Several West Chester area moms and their children attended a press event in Washington yesterday for the introduction of the Parents Bill of Rights, which will be introduced in the House next week. The bill is sponsored by US Rep Julia Letlow of Louisiana and supported by Speaker Kevin McCarthy, who hosted the event.

The proposed bill focuses on five key components:

1. Parents have the right to know what their children are being taught.

2. Parents have the right to be heard.

3. Parents have the right to see the school budget and spending.

4. Parents have the right to protect their child’s privacy.

5. Parents have the right to keep their children safe.

Stacey Whomsley, a current West Chester Area School District Board Director, was invited to speak at the event. Ms. Whomsley was asked to comment and pose a question about transparency regarding the school budget and spending. 

“Transparency in public education, especially with respect to expenses and taxation, was a cornerstone of my campaign and advocacy within my community. Fiscal responsibility continues to be a priority for me as our district operating expenses have increased almost $100M in just ten years, indicating an almost 40 percent increase in spend over that same time period. 

“I have learned a lot in my first fifteen months in office and while we publish our financial statements regularly, they are not easily digested by the average citizen. In fact, our district was recently audited by the Pennsylvania Auditor General and received severe criticism of our budgetary practices, especially with respect to reserve accounts. Last year I voted against our annual budget as it once again included a multi-million dollar expense increase and a tax hike for our residents. What can pillar # 3 do to help ensure that there is meaningful disclosure of school budgets and spend to ensure that our average citizens can not only understand but constructively challenge how budgets are constructed, executed, and reconciled each year?”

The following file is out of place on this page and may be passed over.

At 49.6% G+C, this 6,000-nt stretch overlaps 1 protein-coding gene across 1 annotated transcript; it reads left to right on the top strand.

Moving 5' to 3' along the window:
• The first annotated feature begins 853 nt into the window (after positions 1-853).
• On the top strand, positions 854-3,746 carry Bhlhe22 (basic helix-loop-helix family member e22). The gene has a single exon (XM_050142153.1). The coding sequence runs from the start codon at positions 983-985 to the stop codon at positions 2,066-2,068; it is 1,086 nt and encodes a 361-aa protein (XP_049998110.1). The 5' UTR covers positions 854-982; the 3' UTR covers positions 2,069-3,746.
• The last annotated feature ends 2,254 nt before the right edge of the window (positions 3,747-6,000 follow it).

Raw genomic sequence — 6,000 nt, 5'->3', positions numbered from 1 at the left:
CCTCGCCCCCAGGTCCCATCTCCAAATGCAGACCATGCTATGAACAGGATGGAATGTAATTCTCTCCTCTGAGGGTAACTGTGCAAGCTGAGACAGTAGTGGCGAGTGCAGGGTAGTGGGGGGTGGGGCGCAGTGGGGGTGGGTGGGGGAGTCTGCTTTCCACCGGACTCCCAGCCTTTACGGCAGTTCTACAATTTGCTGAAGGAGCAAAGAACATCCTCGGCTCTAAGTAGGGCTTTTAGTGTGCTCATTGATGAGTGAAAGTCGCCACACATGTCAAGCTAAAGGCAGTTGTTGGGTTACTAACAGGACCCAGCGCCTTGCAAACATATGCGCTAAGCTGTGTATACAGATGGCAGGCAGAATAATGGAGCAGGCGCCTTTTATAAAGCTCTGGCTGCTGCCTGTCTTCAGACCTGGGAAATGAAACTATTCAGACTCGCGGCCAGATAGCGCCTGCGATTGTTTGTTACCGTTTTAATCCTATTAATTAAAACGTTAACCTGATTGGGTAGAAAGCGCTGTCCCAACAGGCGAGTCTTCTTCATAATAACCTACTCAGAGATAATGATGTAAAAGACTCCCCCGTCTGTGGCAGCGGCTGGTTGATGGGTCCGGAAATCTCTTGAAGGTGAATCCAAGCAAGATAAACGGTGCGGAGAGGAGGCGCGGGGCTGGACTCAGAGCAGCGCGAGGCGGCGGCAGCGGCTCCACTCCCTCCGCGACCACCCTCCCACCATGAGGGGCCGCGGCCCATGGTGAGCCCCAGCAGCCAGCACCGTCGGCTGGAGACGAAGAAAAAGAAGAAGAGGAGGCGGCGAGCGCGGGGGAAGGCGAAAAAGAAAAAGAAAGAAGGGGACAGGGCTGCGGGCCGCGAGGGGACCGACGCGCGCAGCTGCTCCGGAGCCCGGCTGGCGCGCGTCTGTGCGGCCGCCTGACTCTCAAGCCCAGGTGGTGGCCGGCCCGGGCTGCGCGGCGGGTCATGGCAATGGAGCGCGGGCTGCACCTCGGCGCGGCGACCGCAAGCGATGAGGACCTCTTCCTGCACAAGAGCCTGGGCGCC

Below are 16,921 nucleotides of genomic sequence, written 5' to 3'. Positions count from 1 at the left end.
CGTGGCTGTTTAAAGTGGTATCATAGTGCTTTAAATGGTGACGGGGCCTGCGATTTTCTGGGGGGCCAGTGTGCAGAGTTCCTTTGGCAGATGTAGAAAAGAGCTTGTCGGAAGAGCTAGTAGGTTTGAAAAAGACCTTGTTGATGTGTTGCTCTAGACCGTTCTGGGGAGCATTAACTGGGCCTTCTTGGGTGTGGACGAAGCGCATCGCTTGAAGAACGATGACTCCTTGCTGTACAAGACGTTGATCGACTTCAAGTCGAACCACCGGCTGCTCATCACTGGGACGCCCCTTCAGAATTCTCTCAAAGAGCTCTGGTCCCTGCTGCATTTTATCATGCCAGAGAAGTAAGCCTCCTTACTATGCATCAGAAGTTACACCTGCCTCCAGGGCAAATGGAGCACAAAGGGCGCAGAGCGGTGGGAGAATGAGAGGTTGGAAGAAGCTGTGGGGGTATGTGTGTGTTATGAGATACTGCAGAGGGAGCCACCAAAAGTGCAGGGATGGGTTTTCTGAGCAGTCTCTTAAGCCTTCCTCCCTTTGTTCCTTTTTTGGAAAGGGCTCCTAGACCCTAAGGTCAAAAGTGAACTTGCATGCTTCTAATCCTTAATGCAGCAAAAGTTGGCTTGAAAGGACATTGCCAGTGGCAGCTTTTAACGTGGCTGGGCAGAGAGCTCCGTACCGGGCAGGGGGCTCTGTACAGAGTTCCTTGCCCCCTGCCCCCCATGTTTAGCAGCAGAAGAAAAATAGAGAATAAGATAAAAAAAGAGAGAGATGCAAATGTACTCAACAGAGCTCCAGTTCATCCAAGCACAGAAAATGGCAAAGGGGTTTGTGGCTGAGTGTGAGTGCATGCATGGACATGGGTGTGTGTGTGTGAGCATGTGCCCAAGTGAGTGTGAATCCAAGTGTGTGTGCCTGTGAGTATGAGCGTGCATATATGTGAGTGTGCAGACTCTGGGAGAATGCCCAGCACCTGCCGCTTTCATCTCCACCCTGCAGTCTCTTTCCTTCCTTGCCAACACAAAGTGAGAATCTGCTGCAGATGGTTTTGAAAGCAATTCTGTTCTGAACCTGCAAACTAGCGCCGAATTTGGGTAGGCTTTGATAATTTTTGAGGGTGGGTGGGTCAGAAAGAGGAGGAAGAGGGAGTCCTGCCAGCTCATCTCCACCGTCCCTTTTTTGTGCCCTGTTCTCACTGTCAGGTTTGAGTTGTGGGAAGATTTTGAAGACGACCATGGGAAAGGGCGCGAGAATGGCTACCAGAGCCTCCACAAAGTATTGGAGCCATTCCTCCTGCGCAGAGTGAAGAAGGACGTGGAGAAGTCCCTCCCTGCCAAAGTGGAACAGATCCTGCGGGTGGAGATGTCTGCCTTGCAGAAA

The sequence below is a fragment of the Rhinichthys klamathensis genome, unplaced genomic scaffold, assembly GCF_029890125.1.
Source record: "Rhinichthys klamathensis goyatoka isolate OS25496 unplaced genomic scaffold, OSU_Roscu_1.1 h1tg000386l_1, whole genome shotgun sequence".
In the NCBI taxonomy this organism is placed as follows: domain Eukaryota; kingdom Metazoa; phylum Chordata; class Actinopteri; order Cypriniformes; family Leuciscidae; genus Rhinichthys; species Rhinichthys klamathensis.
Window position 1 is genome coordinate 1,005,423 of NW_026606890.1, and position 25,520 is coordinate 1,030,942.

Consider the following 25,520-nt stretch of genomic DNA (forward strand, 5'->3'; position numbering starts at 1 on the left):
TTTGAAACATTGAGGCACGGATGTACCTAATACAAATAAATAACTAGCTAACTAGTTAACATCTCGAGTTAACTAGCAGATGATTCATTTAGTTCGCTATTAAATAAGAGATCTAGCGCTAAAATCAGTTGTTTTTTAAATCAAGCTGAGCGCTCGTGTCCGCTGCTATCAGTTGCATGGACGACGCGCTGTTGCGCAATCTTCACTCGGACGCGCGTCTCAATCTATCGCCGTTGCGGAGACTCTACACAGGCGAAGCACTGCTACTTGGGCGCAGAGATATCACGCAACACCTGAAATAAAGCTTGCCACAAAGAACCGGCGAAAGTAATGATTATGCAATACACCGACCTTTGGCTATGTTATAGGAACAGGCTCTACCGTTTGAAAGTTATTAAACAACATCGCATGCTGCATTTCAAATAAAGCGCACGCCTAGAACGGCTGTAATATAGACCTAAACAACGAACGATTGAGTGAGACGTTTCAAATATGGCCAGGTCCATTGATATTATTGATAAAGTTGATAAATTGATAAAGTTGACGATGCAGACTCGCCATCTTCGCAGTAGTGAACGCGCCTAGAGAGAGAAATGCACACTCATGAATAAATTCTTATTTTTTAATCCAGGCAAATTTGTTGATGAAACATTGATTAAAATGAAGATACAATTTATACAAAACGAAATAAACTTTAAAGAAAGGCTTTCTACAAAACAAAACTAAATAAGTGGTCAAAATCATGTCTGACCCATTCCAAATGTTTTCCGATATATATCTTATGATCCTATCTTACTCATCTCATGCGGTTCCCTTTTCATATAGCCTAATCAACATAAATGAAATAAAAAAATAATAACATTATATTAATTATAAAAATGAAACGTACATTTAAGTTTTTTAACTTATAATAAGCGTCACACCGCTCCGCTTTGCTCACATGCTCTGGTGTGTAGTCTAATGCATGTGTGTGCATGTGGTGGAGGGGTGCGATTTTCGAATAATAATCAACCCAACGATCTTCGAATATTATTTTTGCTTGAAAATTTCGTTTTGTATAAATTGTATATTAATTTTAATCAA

Ms. Whomsley shared that she was honored to participate in the event with her children and other parents and is excited to see attention at the national level on parental rights. 

The term “parental rights” continues to come under scrutiny by many, as evidenced by the response to Speaker McCarthy’s tweet. Some interpret the phrase to cover book banning, censorship, and avoidance of teaching history, but the bill does not address those issues. Instead, it focuses on transparency and giving parents and taxpayers the right to view what is being taught. It does not state what should or should not be taught. The bill ensures that parents have the right to be heard and address their concerns. This point has become increasingly more important after the Department of Justice last year labeled parents as domestic terrorists for speaking out at school board meetings. A parent who spoke at the event made that exact point.

The Parents Bill of Rights proposes safeguards for children’s privacy related to their data and consent from parents prior to any medical screening or procedures. Additionally, the bill ensures that parents are notified when violent events occur at school and also protects the privacy of the students who were involved.